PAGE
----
Advent, Christmas, Family, Grief, Trauma recovery

Newsletter December, 2022


Holidays require a lot of time, preparation, and work. A focus on things that often don’t seem to matter especially when life is full of loss, sorrow, and pain. Whether you are in grief healing or trauma healing or both, our extended holiday season from Thanksgiving through New Year’s Day can feel relentless. Accompanied by either a cacophony of increased social activity, gift expectations, feast preparations, religious services, family gatherings, scheduling complications, and hectic travel experiences or the agitated silence of isolation and anxiety. Either way, this time requires increased amounts of energy directed toward avoiding emotional triggers, traps, and anniversary issues. Output so often wasted because we cannot continue suppressing the emotional flooding or hijacking regardless of our hypervigilant efforts.

So, what if? What if instead of fastening our seat belts, praying to make it through, and dreaming of the time when this extended performance ends we did something different? What if we embraced these weeks as a time for having difficult yet necessary conversations with ourselves and our loved ones? The conversations which more often than not just simmer below the festive surface. Leaking out regardless. Creating outbreaks of varying levels during a time when we all are supposed to look like one big happy family and community.

What if this dreaded time was an opportunity to say what needs to be said? Speaking into our fears of this time of gathering and reliving what changed our lives without our permission. Emotions named and expressed minimizing the accrual of resentments and anger that we usually either numb with alcohol, food, or drugs or explode out into those gathered.

What if the holidays became more a time of shared reflections of what we’ve healed in the past year, the work we still want to do, and the compassion we are able to give ourselves and each other?

What if these holy and sacred shared revelations became as important as pumpkin pie, beautifully decorated holiday cookies, and holiday sweaters?

What if we looked forward to these yearly conversations, held over a period of six or so weeks? That somehow these conversations felt more needed and less obligatory than the annual fest of too much food and drink, concerts, parties, carols, and movies? Because we came to realize that being fulfilled by our relational transparency with ourselves and others led to deeper connections with the people we both love and need, including ourselves?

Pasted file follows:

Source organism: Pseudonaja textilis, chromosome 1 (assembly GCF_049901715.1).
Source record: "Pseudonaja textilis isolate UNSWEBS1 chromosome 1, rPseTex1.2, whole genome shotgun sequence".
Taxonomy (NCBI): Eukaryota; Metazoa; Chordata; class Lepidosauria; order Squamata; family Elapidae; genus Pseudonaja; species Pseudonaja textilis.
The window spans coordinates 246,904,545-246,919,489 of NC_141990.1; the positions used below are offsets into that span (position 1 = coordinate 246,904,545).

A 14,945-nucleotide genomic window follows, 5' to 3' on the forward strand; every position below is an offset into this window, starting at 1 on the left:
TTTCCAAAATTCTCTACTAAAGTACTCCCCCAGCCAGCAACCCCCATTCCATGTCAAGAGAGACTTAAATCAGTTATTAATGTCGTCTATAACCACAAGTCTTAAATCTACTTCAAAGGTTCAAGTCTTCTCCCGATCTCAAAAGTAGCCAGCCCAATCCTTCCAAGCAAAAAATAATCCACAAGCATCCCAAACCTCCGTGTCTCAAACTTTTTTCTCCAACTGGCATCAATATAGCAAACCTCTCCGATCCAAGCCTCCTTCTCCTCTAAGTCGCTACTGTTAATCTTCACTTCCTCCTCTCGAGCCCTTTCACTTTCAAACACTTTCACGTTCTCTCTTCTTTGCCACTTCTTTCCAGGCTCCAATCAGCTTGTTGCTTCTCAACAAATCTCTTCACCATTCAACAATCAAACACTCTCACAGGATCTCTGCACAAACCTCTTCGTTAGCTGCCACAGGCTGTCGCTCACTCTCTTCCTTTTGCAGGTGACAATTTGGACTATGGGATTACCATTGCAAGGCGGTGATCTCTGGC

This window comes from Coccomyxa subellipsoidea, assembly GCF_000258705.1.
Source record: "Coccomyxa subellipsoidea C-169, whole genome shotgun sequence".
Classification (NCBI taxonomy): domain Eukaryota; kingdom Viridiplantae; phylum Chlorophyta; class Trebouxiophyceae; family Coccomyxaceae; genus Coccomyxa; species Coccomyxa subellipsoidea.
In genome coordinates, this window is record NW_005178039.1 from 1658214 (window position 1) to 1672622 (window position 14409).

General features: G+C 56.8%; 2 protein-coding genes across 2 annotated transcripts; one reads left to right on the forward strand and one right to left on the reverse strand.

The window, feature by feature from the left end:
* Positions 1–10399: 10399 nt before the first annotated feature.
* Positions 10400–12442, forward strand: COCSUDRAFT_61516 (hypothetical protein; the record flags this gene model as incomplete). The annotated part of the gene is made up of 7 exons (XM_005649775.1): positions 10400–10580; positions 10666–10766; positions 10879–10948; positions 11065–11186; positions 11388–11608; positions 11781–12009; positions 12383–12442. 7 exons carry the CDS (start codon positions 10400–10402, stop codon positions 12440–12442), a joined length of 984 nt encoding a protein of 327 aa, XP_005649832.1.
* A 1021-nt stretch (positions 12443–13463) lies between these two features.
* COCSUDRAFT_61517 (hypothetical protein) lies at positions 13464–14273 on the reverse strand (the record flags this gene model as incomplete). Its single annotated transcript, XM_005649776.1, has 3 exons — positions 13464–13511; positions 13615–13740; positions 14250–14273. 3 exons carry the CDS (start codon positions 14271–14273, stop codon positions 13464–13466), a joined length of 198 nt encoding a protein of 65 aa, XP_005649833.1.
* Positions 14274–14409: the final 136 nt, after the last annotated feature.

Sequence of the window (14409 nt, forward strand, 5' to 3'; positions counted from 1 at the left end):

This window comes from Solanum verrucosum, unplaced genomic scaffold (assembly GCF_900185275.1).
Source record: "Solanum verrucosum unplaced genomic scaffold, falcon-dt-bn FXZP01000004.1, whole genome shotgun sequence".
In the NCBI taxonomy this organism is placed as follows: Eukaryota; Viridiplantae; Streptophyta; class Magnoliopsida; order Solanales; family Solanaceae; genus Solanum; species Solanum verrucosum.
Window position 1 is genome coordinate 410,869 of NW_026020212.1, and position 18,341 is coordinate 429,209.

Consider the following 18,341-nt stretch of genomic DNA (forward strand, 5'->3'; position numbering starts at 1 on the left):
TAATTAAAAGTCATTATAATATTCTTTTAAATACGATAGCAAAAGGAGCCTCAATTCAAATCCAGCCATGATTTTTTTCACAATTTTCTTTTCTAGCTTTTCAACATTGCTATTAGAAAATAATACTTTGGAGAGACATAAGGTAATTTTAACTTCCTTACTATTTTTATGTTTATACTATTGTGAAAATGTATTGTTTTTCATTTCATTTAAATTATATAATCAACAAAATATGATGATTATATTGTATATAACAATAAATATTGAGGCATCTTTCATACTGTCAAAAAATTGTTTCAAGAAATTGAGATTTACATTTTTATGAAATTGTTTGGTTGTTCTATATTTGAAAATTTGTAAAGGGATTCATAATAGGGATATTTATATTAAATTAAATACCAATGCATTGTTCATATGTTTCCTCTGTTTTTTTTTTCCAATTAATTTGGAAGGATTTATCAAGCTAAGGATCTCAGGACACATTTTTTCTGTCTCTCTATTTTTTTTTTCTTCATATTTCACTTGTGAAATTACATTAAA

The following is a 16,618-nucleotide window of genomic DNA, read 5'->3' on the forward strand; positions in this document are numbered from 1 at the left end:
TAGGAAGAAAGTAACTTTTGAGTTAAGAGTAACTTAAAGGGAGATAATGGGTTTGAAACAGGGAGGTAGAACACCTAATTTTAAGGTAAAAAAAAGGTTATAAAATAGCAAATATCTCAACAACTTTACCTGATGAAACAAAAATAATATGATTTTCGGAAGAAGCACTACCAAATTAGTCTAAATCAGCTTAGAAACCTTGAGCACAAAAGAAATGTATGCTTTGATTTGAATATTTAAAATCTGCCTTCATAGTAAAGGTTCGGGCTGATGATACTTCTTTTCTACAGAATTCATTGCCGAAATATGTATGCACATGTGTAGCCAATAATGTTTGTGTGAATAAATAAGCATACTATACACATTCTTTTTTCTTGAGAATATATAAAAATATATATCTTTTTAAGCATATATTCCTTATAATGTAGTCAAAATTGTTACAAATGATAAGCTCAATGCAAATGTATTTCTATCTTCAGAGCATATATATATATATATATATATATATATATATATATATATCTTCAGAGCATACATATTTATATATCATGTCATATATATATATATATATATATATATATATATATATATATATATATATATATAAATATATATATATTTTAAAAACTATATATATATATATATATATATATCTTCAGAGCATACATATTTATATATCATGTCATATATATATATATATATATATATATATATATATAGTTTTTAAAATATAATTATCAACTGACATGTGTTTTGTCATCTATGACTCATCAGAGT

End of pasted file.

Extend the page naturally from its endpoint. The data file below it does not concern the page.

What if Emmanuel, God with us, included or even was these connections we made each year with one another? Making the real gift of this season of piled up holidays, each with their own set of implied expectations, an ongoing act of fostering and strengthening human relationships? What if?

Blessings on your holy connections this holiday season. ~Jennifer


“Just Hold On…When Grieving at the Holidays.”

“Dealing With Grief During the Holidays: 28 Ways to Cope.”

“Stress and Loss During the Holidays


Grief Life List

“I’m not getting a tree,” I announce in early December.

“What? We always have a tree,” Ricky counters voice climbing into combat. Cave into his insistence.

Drive south, to the edge of Iowa City. Snow storm brewing across grey streaked sky. Sons grumble as they pick out and cut down tree. Farmer saws end off making rough places plain. His sons tie tree to roof of our car. Drive back home. Snow whirling around us. Beautiful. Scary.

Decorate tree. After Epiphany, thought of taking tree down makes head swim. Sends me back to bed. Remember year before. Ricky, in pain from losing his dog, his dear friend to the ravages of suicide, and his mind to a medical mystery screamed at us for trying to take down the Christmas tree. All Tony and I could do was soothe our beloved son. Once again feeling helpless in the face of this unknown something eating him away. Promised again and again we would keep the tree up forever. While he sat on the sofa staring at shedding, browning branches and listening to the Charlie Brown Christmas CD until Spring. When there was now no doubt that the tree needed to leave.

This year, in a trance, put away ornaments. Strip off lights. Ask sons to haul tree outside to curb. Vacuum up mess. Sit on same sofa gazing at empty spot left by tree, by Tony.


A good read in which religious historian and author Karen Armstrong brings together the thinking and practice of many of the world’s religions on growing compassion for self and one another.


If your organization, church, podcast, conference, library, or literary festival is interested in inviting me to speak, preach, or lead a workshop, please click here: Invite Jennifer to Speak.


A Time to Mourn & A Time to Dance made the list of Best Christian Grief Books for 2022 at Choosing Therapy!

© December Newsletter, 2022: All rights reserved by the author.

Image by Monika from Pixabay.

1 thought on “Newsletter December, 2022”

  1. So, something about what you say here makes me think of an Advent that we’ve forgotten – forty days which we’ve successfully turned into multitudes of parties and gatherings that all end abruptly on Christmas day. Instead, maybe those forty days could be spent in “shared reflections” and “compassion we are able to give ourselves and each other”, working together on the hard stuff after which celebrating Christmas might be immensely more meaningful.

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